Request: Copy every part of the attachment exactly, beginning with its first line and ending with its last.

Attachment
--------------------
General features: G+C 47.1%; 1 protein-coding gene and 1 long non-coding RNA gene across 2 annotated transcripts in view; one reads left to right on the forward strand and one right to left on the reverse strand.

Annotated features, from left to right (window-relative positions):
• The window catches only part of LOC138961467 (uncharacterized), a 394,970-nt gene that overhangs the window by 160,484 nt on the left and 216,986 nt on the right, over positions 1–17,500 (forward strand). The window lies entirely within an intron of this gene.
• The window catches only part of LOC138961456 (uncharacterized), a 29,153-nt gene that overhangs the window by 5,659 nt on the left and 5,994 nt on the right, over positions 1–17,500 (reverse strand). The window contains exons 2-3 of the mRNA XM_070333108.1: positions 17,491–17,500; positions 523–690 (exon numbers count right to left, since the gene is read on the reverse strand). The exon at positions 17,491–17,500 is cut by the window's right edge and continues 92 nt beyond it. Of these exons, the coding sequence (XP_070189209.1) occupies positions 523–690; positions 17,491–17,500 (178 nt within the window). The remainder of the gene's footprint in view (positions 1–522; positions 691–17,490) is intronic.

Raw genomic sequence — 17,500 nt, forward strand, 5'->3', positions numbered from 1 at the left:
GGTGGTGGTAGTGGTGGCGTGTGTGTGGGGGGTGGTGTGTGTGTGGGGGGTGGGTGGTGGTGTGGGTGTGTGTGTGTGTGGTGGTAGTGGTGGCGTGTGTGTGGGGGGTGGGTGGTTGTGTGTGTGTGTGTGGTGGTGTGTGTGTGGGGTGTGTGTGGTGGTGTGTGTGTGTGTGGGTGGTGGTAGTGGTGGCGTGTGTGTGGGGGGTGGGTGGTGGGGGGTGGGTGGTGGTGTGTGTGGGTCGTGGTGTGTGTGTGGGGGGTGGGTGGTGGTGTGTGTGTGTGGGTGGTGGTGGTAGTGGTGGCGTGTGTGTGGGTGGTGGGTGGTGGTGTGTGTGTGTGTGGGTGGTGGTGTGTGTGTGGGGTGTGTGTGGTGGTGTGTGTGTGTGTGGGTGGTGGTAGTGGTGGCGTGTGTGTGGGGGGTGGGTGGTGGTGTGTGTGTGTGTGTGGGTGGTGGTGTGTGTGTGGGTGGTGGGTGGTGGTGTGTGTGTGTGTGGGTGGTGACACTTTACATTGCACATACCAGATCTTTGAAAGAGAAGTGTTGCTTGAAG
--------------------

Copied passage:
General features: G+C 47.1%; 1 protein-coding gene and 1 long non-coding RNA gene across 2 annotated transcripts in view; one reads left to right on the forward strand and one right to left on the reverse strand.

Annotated features, from left to right (window-relative positions):
• The window catches only part of LOC138961467 (uncharacterized), a 394,970-nt gene that overhangs the window by 160,484 nt on the left and 216,986 nt on the right, over positions 1–17,500 (forward strand). The window lies entirely within an intron of this gene.
• The window catches only part of LOC138961456 (uncharacterized), a 29,153-nt gene that overhangs the window by 5,659 nt on the left and 5,994 nt on the right, over positions 1–17,500 (reverse strand). The window contains exons 2-3 of the mRNA XM_070333108.1: positions 17,491–17,500; positions 523–690 (exon numbers count right to left, since the gene is read on the reverse strand). The exon at positions 17,491–17,500 is cut by the window's right edge and continues 92 nt beyond it. Of these exons, the coding sequence (XP_070189209.1) occupies positions 523–690; positions 17,491–17,500 (178 nt within the window). The remainder of the gene's footprint in view (positions 1–522; positions 691–17,490) is intronic.

Raw genomic sequence — 17,500 nt, forward strand, 5'->3', positions numbered from 1 at the left:
GGTGGTGGTAGTGGTGGCGTGTGTGTGGGGGGTGGTGTGTGTGTGGGGGGTGGGTGGTGGTGTGGGTGTGTGTGTGTGTGGTGGTAGTGGTGGCGTGTGTGTGGGGGGTGGGTGGTTGTGTGTGTGTGTGTGGTGGTGTGTGTGTGGGGTGTGTGTGGTGGTGTGTGTGTGTGTGGGTGGTGGTAGTGGTGGCGTGTGTGTGGGGGGTGGGTGGTGGGGGGTGGGTGGTGGTGTGTGTGGGTCGTGGTGTGTGTGTGGGGGGTGGGTGGTGGTGTGTGTGTGTGGGTGGTGGTGGTAGTGGTGGCGTGTGTGTGGGTGGTGGGTGGTGGTGTGTGTGTGTGTGGGTGGTGGTGTGTGTGTGGGGTGTGTGTGGTGGTGTGTGTGTGTGTGGGTGGTGGTAGTGGTGGCGTGTGTGTGGGGGGTGGGTGGTGGTGTGTGTGTGTGTGTGGGTGGTGGTGTGTGTGTGGGTGGTGGGTGGTGGTGTGTGTGTGTGTGGGTGGTGACACTTTACATTGCACATACCAGATCTTTGAAAGAGAAGTGTTGCTTGAAG